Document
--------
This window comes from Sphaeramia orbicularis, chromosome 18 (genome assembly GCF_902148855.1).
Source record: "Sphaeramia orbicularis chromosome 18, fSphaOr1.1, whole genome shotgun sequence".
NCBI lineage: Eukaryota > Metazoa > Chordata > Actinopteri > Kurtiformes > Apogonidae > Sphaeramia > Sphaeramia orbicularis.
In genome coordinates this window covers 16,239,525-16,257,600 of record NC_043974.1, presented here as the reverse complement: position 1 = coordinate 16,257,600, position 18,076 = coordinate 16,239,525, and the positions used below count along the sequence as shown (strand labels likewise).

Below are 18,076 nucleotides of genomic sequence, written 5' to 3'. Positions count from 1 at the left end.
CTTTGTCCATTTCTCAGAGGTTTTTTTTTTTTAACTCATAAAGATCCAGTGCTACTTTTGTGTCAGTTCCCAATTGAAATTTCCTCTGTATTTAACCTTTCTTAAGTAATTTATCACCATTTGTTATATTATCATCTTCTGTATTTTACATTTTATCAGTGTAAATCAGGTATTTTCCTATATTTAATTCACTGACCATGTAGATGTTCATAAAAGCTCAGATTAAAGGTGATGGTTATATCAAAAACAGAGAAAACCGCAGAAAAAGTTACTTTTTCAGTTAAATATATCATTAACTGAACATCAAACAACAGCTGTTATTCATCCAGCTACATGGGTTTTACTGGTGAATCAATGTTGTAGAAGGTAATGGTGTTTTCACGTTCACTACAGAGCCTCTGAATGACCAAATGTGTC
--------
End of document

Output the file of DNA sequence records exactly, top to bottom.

This window comes from Sphaeramia orbicularis, chromosome 18 (genome assembly GCF_902148855.1).
Source record: "Sphaeramia orbicularis chromosome 18, fSphaOr1.1, whole genome shotgun sequence".
NCBI lineage: Eukaryota > Metazoa > Chordata > Actinopteri > Kurtiformes > Apogonidae > Sphaeramia > Sphaeramia orbicularis.
In genome coordinates this window covers 16,239,525-16,257,600 of record NC_043974.1, presented here as the reverse complement: position 1 = coordinate 16,257,600, position 18,076 = coordinate 16,239,525, and the positions used below count along the sequence as shown (strand labels likewise).

Below are 18,076 nucleotides of genomic sequence, written 5' to 3'. Positions count from 1 at the left end.
CTTTGTCCATTTCTCAGAGGTTTTTTTTTTTTAACTCATAAAGATCCAGTGCTACTTTTGTGTCAGTTCCCAATTGAAATTTCCTCTGTATTTAACCTTTCTTAAGTAATTTATCACCATTTGTTATATTATCATCTTCTGTATTTTACATTTTATCAGTGTAAATCAGGTATTTTCCTATATTTAATTCACTGACCATGTAGATGTTCATAAAAGCTCAGATTAAAGGTGATGGTTATATCAAAAACAGAGAAAACCGCAGAAAAAGTTACTTTTTCAGTTAAATATATCATTAACTGAACATCAAACAACAGCTGTTATTCATCCAGCTACATGGGTTTTACTGGTGAATCAATGTTGTAGAAGGTAATGGTGTTTTCACGTTCACTACAGAGCCTCTGAATGACCAAATGTGTC